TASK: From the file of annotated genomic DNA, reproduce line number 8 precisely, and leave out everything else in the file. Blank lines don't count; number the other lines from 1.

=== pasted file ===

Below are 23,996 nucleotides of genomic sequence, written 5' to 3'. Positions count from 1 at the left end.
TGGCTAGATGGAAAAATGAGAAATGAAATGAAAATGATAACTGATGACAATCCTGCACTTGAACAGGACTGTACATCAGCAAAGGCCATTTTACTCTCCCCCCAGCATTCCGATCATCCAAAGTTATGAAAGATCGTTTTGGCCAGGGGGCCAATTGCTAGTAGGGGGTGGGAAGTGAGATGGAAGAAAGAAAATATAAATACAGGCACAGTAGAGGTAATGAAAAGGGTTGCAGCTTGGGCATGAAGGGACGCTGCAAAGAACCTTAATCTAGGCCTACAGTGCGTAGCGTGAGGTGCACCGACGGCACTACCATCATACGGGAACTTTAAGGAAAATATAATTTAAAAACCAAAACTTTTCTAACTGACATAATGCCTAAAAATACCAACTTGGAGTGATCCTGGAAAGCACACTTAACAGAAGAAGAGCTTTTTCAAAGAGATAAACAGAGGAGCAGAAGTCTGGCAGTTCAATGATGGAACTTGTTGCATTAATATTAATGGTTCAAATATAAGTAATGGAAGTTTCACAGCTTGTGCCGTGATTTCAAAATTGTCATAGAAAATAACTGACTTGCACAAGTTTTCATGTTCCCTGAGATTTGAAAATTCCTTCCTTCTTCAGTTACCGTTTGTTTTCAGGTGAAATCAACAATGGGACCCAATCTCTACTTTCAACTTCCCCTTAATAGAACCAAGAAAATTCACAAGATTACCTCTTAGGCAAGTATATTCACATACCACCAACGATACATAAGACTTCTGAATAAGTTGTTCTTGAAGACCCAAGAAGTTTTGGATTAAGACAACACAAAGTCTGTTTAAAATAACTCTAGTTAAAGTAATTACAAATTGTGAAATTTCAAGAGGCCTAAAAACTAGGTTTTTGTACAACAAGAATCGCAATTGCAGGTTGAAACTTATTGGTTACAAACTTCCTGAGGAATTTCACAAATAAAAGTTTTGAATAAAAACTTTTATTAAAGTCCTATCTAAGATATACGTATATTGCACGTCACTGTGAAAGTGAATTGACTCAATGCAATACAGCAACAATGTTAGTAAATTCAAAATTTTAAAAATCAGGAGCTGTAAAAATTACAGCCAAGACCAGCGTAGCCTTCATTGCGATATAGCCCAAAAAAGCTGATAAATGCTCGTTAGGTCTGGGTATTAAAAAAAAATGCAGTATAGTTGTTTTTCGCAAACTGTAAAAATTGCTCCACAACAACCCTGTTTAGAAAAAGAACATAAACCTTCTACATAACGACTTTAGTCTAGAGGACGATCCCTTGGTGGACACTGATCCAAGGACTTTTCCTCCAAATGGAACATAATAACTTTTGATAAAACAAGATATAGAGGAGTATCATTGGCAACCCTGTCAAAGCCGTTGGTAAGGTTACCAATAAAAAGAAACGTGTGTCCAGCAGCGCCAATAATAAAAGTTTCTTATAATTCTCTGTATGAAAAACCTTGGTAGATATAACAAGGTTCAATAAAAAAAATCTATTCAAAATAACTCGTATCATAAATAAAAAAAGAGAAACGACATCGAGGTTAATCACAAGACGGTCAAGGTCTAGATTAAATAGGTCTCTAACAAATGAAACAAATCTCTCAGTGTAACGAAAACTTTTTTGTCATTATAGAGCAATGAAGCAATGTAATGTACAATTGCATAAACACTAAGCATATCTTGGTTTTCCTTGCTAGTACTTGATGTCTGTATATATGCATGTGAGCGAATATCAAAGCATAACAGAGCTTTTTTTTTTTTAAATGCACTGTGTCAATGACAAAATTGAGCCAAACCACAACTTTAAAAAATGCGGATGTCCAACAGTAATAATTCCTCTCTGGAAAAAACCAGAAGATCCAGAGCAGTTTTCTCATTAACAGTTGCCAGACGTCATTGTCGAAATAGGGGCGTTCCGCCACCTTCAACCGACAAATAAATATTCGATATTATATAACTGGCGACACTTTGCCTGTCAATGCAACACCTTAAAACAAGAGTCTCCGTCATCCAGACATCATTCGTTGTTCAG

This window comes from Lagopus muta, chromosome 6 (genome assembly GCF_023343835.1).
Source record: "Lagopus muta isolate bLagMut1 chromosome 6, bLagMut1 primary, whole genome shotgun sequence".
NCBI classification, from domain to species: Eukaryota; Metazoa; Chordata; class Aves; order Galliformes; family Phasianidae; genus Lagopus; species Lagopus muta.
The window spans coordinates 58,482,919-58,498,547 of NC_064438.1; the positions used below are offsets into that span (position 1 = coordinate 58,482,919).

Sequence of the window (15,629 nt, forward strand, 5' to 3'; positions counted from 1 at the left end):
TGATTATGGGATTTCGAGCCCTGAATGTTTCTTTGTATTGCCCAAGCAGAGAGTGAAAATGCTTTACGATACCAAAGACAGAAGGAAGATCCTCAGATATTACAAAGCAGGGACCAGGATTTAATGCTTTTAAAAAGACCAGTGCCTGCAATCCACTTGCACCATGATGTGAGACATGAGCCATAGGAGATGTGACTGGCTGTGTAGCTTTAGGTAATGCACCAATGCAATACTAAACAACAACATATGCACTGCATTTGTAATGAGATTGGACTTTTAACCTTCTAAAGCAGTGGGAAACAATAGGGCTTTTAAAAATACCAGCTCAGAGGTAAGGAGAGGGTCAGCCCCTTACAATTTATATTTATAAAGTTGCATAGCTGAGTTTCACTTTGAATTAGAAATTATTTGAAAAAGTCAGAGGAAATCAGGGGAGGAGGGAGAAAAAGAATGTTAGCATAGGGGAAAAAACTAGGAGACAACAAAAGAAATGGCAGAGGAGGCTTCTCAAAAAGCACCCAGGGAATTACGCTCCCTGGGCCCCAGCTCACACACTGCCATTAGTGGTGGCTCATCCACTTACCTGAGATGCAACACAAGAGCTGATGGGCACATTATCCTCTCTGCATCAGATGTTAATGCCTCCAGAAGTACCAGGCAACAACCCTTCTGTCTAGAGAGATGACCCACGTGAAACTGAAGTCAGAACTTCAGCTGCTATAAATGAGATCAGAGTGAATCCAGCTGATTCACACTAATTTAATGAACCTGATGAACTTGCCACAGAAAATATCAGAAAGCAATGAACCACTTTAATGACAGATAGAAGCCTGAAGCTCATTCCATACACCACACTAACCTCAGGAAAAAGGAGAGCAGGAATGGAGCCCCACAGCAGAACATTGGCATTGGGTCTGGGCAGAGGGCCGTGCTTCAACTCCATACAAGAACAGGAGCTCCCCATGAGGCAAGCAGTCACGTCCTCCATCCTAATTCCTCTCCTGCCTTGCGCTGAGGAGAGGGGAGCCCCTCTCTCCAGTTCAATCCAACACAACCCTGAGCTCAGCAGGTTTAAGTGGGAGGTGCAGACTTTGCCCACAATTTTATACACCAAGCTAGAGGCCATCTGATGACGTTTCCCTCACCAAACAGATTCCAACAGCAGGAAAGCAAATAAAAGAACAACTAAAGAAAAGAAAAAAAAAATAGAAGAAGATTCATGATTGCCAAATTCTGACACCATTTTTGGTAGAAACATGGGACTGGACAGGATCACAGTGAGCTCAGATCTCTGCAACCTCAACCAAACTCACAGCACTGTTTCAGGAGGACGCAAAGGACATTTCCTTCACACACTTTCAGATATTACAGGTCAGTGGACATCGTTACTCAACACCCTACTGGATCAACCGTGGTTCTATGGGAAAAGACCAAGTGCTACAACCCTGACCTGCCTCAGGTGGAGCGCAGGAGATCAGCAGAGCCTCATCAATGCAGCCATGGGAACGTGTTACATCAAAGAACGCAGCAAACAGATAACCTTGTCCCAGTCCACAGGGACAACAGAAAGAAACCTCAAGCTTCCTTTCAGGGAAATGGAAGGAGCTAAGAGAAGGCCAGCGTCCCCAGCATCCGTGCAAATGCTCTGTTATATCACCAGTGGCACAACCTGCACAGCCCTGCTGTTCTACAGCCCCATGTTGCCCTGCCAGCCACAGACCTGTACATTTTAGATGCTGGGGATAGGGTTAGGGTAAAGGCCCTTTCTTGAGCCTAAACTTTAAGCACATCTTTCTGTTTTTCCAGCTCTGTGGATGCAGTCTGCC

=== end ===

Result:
TGATTATGGGATTTCGAGCCCTGAATGTTTCTTTGTATTGCCCAAGCAGAGAGTGAAAATGCTTTACGATACCAAAGACAGAAGGAAGATCCTCAGATATTACAAAGCAGGGACCAGGATTTAATGCTTTTAAAAAGACCAGTGCCTGCAATCCACTTGCACCATGATGTGAGACATGAGCCATAGGAGATGTGACTGGCTGTGTAGCTTTAGGTAATGCACCAATGCAATACTAAACAACAACATATGCACTGCATTTGTAATGAGATTGGACTTTTAACCTTCTAAAGCAGTGGGAAACAATAGGGCTTTTAAAAATACCAGCTCAGAGGTAAGGAGAGGGTCAGCCCCTTACAATTTATATTTATAAAGTTGCATAGCTGAGTTTCACTTTGAATTAGAAATTATTTGAAAAAGTCAGAGGAAATCAGGGGAGGAGGGAGAAAAAGAATGTTAGCATAGGGGAAAAAACTAGGAGACAACAAAAGAAATGGCAGAGGAGGCTTCTCAAAAAGCACCCAGGGAATTACGCTCCCTGGGCCCCAGCTCACACACTGCCATTAGTGGTGGCTCATCCACTTACCTGAGATGCAACACAAGAGCTGATGGGCACATTATCCTCTCTGCATCAGATGTTAATGCCTCCAGAAGTACCAGGCAACAACCCTTCTGTCTAGAGAGATGACCCACGTGAAACTGAAGTCAGAACTTCAGCTGCTATAAATGAGATCAGAGTGAATCCAGCTGATTCACACTAATTTAATGAACCTGATGAACTTGCCACAGAAAATATCAGAAAGCAATGAACCACTTTAATGACAGATAGAAGCCTGAAGCTCATTCCATACACCACACTAACCTCAGGAAAAAGGAGAGCAGGAATGGAGCCCCACAGCAGAACATTGGCATTGGGTCTGGGCAGAGGGCCGTGCTTCAACTCCATACAAGAACAGGAGCTCCCCATGAGGCAAGCAGTCACGTCCTCCATCCTAATTCCTCTCCTGCCTTGCGCTGAGGAGAGGGGAGCCCCTCTCTCCAGTTCAATCCAACACAACCCTGAGCTCAGCAGGTTTAAGTGGGAGGTGCAGACTTTGCCCACAATTTTATACACCAAGCTAGAGGCCATCTGATGACGTTTCCCTCACCAAACAGATTCCAACAGCAGGAAAGCAAATAAAAGAACAACTAAAGAAAAGAAAAAAAAAATAGAAGAAGATTCATGATTGCCAAATTCTGACACCATTTTTGGTAGAAACATGGGACTGGACAGGATCACAGTGAGCTCAGATCTCTGCAACCTCAACCAAACTCACAGCACTGTTTCAGGAGGACGCAAAGGACATTTCCTTCACACACTTTCAGATATTACAGGTCAGTGGACATCGTTACTCAACACCCTACTGGATCAACCGTGGTTCTATGGGAAAAGACCAAGTGCTACAACCCTGACCTGCCTCAGGTGGAGCGCAGGAGATCAGCAGAGCCTCATCAATGCAGCCATGGGAACGTGTTACATCAAAGAACGCAGCAAACAGATAACCTTGTCCCAGTCCACAGGGACAACAGAAAGAAACCTCAAGCTTCCTTTCAGGGAAATGGAAGGAGCTAAGAGAAGGCCAGCGTCCCCAGCATCCGTGCAAATGCTCTGTTATATCACCAGTGGCACAACCTGCACAGCCCTGCTGTTCTACAGCCCCATGTTGCCCTGCCAGCCACAGACCTGTACATTTTAGATGCTGGGGATAGGGTTAGGGTAAAGGCCCTTTCTTGAGCCTAAACTTTAAGCACATCTTTCTGTTTTTCCAGCTCTGTGGATGCAGTCTGCC